Video

Video Cinema That Crosses Borders Showcased at Tribeca Film Festival

Among the nearly 100 feature length films being shown at this year’s Tribeca Film Festival in New York City are more than 20 documentaries and features with international appeal, from a film about a Congolese businessman in China, to documentaries shot in Pakistan and diaspora communities in the U.S., to a poetic look at disaffected South African youth. VOA’s Carolyn Weaver has more.
Video

Video UN Confronts Threat of Young Radicals

The radicalization and recruitment of young people into Islamist extremist groups has become a growing challenge for governments worldwide. On Thursday, the U.N. Security Council heard from experts on the issue, which has become a potent threat to international peace and security. VOA’s Margaret Besheer reports.
Video

Video Growing Numbers of Turks Discover Armenian Ancestry

In a climate of improved tolerance, growing numbers of people in Turkey are discovering their grandmothers were Armenian. Hundreds of thousands of Armenians escaped the mass deportations and slaughter of the early 1900's by forced conversion to Islam. Or, Armenian children were taken in by Turkish families and assimilated. Now their stories are increasingly being heard. Dorian Jones reports from Istanbul that the revelations are viewed as an important step.
Video

Video Migrants Trek Through Western Balkans to Reach EU

Migrants from Africa and other places are finding different routes into the European Union in search of a better life. The Associated Press followed one clandestine group to document their trek through the western Balkans to Hungary. Zlatica Hoke reports that the migrants started using that route about four years ago. Since then, it has become the second-most popular path into Western Europe, after the option of sailing from North Africa to Italy.
Video

Video TIME Magazine Honors Activists, Pioneers Seen as Influential

TIME Magazine has released its list of celebrities, leaders and activists, whom it deems the world’s “most influential” in 2015. VOA's Ramon Taylor reports from New York.
Video

Video US Businesses See Cuba as New Frontier

The Obama administration's opening toward Cuba is giving U.S. companies hope they'll be able to do business in Cuba despite the continuation of the U.S. economic embargo against the communist nation. Some American companies have been able to export some products to Cuba, but the recent lifting of Cuba's terrorism designation could relax other restrictions. As VOA's Daniela Schrier reports, corporate heavy hitters are lining up to head across the Florida Straits - though experts urge caution.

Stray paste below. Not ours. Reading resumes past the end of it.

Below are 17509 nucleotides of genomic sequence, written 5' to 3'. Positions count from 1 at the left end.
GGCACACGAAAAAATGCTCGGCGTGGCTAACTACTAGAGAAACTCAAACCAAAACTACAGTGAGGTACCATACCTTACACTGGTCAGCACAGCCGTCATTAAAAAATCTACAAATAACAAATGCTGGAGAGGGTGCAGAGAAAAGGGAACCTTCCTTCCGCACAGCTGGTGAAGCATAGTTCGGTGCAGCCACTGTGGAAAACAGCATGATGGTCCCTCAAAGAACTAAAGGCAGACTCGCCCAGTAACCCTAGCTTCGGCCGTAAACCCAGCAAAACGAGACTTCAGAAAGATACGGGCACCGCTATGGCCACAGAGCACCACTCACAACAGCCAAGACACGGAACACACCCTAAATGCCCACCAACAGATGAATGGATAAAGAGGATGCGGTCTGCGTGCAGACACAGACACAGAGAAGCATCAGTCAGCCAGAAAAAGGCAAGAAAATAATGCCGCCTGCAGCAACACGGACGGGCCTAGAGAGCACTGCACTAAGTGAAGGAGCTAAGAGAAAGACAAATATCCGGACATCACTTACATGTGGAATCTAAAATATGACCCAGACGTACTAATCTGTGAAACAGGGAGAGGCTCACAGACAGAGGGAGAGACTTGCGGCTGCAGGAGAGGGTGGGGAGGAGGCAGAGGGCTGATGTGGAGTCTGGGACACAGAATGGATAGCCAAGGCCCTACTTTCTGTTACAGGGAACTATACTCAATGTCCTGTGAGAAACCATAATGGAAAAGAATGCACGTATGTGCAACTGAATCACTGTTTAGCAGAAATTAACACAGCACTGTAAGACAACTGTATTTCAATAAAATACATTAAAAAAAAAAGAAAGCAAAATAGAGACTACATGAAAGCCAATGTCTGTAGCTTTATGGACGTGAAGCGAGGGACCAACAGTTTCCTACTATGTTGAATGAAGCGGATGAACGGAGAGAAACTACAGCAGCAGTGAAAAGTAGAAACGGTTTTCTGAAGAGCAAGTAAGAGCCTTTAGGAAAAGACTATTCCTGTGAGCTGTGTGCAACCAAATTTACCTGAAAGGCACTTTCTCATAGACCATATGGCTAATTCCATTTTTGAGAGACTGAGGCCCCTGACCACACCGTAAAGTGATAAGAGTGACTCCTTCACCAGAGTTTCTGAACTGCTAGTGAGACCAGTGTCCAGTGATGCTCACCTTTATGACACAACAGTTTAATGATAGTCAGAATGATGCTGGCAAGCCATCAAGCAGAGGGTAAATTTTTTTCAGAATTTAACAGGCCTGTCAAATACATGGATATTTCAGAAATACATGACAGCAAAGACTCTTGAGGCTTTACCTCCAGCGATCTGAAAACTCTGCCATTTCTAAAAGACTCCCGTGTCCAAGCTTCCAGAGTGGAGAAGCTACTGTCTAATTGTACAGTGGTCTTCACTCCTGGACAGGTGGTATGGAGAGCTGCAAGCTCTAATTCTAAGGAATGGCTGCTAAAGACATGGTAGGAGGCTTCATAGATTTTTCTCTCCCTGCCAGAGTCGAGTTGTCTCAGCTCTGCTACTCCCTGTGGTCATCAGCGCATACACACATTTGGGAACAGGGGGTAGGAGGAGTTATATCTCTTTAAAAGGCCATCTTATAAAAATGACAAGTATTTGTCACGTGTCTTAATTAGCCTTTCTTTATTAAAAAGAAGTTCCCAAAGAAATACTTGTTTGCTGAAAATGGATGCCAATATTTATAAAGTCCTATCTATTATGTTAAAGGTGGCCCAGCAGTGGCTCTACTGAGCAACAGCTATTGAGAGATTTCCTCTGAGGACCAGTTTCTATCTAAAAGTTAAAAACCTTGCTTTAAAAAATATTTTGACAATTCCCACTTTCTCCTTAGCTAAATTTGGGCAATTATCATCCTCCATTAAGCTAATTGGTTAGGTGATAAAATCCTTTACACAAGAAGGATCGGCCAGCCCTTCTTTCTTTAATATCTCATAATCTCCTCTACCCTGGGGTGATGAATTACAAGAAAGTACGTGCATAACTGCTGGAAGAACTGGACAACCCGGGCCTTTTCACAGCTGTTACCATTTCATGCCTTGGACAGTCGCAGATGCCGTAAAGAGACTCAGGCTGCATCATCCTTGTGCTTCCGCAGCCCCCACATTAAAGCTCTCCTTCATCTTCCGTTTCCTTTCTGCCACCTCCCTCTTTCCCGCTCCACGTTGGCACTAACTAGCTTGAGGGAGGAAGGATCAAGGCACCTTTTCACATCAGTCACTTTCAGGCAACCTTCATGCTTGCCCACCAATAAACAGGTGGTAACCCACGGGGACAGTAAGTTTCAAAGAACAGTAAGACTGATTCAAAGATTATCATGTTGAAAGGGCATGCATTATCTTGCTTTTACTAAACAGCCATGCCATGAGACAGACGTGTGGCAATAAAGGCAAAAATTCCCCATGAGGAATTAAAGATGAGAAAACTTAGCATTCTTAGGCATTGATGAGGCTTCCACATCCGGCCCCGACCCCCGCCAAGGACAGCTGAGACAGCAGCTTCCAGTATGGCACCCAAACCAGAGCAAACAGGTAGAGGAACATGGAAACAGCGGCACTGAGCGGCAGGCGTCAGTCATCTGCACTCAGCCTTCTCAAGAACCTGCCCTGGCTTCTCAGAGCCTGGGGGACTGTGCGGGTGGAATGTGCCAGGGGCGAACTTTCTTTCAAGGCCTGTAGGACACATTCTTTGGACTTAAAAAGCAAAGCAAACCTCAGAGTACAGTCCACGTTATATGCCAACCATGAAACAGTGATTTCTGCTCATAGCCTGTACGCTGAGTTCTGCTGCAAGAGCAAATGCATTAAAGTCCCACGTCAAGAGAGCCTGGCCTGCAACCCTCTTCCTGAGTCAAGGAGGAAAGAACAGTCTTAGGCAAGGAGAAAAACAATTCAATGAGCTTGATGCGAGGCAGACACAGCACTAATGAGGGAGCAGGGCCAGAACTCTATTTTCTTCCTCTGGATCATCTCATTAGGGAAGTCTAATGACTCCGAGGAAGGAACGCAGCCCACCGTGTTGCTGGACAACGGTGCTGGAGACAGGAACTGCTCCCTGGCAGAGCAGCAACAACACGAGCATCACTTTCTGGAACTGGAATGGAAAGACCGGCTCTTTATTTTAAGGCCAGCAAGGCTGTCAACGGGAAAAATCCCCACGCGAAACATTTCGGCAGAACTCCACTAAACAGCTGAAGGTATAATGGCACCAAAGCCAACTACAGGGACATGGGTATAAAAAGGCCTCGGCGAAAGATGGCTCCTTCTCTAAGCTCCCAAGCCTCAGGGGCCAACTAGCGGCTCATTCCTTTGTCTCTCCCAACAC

Video

Video Kenya Launches Police Recruitment Drive After Terror Attacks

Kenya launched a major police recruitment drive this week as part of a large-scale effort to boost security following a recent spate of terror attacks. VOA’s Gabe Joselow reports that allegations of corruption in the process are raising old concerns about the integrity of Kenya’s security forces.
Video

Video Japan, China in Race for Asia High-Speed Rail Projects

A lucrative competition is underway in Asia for billions of dollars in high-speed rail projects. Cambodia, India, Indonesia, Malaysia Thailand and Vietnam are among the countries planning to move onto the fast track. They are negotiating with Japan and the upstart Chinese who are locked in a duel to revolutionize transportation across Asia. VOA Correspondent Steve Herman in Bangkok has details.
Video

Video Scientists: Mosquitoes Attracted By Our Genes

Some people always seem to get bitten by mosquitoes more than others. Now, scientists have proved that is really the case - and they say it’s all because of genes. It’s hoped the research might lead to new preventative treatments for diseases like malaria, as Henry Ridgwell reports from London.
Video

Video Bible Museum Coming to Washington DC

Washington is the center of American political power and also home to some of the nation’s most visited museums. A new one that will showcase the Bible has skeptics questioning the motives of its conservative Christian funders. VOA religion correspondent Jerome Socolovsky reports.
Video

Video Armenia and Politics of Word 'Genocide'

A century ago this April, hundreds of thousands of Armenians of the Turkish Ottoman empire were deported and massacred, and their culture erased from their traditional lands. While broadly accepted by the U.N. and at least 20 countries as “genocide”, the United States and Turkey have resisted using that word to describe the atrocities that stretched from 1915 to 1923. But Armenians have never forgotten.
Video

Video Afghan First Lady Pledges No Roll Back on Women's Rights

Afghan First Lady Rula Ghani, named one of Time's 100 Most Influential, says women should take part in talks with Taliban. VOA's Rokhsar Azamee has more from Kabul.
Video

Video Keeping Washington Airspace Safe Is Tall Order

Being the home of all three branches of the U.S. federal government makes Washington, D.C. the prime target for those who want to make their messages and ideas heard. Unfortunately, many of them choose to deliver them in unorthodox ways, including from the air, as a recent incident clearly showed involving a gyrocopter landing on the Capitol’s West Lawn. VOA's George Putic has more.
Video

Video New Brain Mapping Techniques Could Ease Chronic Pain

From Boulder, Colorado, Shelley Schlender reports that new methods for mapping pain in the brain are providing validation for chronic pain and might someday guide better treatment.
Video

Video Hope, Prayer Enter Fight Against S. Africa Xenophobia

South Africa has been swept by disturbing attacks on foreign nationals. Some blame the attacks on a legacy of colonialism, while others say the economy is to blame. Whatever the cause, ordinary South Africans - and South African residents from around the world - say they're praying for the siege of violence to end. Anita Powell reports from Johannesburg.

VOA Blogs